Page 861 - Week 03 - Thursday, 30 March 2006

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Mrs Burke: He’s happy to respond to that.

MR SPEAKER: I’m in a good mood today; rephrase the question.

MR PRATT: Thank you, Mr Speaker—that is very sporting indeed—and thank you, Attorney. Attorney, when you are checking the facts, and if you are satisfied with the circumstances that I have outlined here to you today, under those circumstances will you consider tightening up the Bail Act?

MR STANHOPE: It is a very hypothetical question and I will not commit to respond. Suffice it to say—and I think it is reasonable for me to respond on the essential philosophy in relation to the way in which our courts operate and the separation of powers—I do not believe there is an issue or a deficiency in the provisions relating to bail. At the heart of the proposition put is that we need in some way to further circumscribe or narrow the discretion of magistrates and judges. It is this government’s essential position in relation to the operation of the courts that we appoint experts in the law, experienced practitioners, people with acknowledged legal expertise and experience, particularly in the criminal justice systems, to make those decisions on the basis of all the evidence before them. I am not one of those who are prepared to point a finger at the courts and suggest that, because they gave bail in this or that case and some subsequent event occurred, there was an error of judgment or the laws were deficient. We trust our magistrates and our judges to administer the law, and I do not believe the law is deficient because there might be one case where there was a recidivist offence or a reoffence as a result of a decision taken by a magistrate.

So I will not answer the question specifically; I will make the investigations that I have undertaken to make. But it needs to be understood that we invest in our magistrates and our judges’ significant authority and discretion, because they are the people with the expertise, they are the people with the person accused before them, and they make their decisions on the basis of every aspect of the circumstances. It is often easy at a distance, when one is not in possession of the facts and the fine detail of particular circumstances, to say, “Oh, well, there was obviously a mistake made.” More often than not I think it is fair to assume that there was not a mistake made; that, on the basis of the information available to the magistrate, they made the appropriate decision. It is the best system we have. I do not believe the law is deficient. At the heart of it is the need for us to have faith and confidence in our courts.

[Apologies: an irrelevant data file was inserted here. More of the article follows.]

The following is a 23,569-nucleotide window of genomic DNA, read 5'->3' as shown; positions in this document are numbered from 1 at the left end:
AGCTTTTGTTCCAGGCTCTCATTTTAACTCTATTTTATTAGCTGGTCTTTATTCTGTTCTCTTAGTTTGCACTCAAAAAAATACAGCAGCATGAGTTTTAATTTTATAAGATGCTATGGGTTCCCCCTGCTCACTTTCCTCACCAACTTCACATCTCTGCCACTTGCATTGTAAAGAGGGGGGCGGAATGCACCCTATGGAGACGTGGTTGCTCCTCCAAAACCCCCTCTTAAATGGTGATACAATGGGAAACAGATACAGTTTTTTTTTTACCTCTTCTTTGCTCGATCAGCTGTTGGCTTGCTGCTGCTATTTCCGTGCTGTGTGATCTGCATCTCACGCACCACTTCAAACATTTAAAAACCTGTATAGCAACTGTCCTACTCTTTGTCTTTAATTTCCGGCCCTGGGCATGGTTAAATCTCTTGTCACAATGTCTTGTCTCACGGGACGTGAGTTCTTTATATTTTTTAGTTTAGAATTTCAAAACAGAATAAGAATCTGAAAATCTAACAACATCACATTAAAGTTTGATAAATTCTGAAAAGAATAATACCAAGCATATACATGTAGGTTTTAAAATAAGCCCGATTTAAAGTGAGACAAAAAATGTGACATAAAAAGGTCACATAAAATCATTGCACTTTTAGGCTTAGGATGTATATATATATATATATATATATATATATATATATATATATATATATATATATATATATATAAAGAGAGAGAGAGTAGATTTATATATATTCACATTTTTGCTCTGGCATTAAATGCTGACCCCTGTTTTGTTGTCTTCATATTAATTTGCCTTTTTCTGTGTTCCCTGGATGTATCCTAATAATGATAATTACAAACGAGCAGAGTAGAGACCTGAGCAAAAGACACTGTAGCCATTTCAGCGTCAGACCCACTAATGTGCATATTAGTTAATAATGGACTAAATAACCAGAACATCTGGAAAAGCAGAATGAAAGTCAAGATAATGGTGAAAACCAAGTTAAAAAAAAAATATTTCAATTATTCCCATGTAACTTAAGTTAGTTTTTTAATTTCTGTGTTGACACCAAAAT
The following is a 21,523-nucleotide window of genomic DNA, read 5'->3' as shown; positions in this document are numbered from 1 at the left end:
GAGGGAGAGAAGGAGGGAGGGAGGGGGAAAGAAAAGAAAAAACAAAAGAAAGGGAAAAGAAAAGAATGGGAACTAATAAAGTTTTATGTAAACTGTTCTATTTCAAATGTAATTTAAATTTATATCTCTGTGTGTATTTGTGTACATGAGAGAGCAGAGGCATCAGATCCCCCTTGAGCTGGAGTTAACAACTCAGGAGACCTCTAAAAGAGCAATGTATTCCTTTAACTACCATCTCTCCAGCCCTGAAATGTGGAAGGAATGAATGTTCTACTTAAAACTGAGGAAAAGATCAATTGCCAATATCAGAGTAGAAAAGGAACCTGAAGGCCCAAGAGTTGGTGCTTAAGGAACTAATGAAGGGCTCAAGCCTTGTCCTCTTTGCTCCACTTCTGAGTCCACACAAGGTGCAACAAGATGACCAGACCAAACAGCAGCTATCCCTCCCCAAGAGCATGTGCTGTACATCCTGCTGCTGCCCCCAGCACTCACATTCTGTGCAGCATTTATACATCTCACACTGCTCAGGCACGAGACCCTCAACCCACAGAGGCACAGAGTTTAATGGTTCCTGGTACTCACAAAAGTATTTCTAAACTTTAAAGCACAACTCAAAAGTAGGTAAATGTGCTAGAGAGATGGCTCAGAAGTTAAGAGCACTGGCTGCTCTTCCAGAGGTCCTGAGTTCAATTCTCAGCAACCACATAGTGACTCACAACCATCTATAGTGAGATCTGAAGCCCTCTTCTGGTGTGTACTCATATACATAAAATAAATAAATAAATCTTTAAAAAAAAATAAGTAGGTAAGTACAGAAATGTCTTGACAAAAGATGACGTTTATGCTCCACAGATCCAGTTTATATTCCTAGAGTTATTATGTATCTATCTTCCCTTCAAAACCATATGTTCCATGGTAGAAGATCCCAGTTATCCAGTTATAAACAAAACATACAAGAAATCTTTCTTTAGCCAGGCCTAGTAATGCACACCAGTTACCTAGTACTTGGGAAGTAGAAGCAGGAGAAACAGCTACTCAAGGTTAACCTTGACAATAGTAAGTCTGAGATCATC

Hospitals—surgery times

MRS BURKE: My question is to the Minister for Health. I refer to comments by a Canberra surgeon, Dr David Hartman, who stated, amongst other things, that it was possible for him to perform four surgeries at the National Capital Private Hospital in the same time as it took him to do one surgery at the Canberra Hospital. Minister, why is the use of theatres at the Canberra Hospital so inefficient that surgeons are unable to perform surgery to their capacity?

MR CORBELL: Dr Hardman’s comments were overly simplistic and I want to address that in the first part of my response to Mrs Burke’s question. Dr Hardman has a contractual arrangement with the National Capital Private Hospital, which has a

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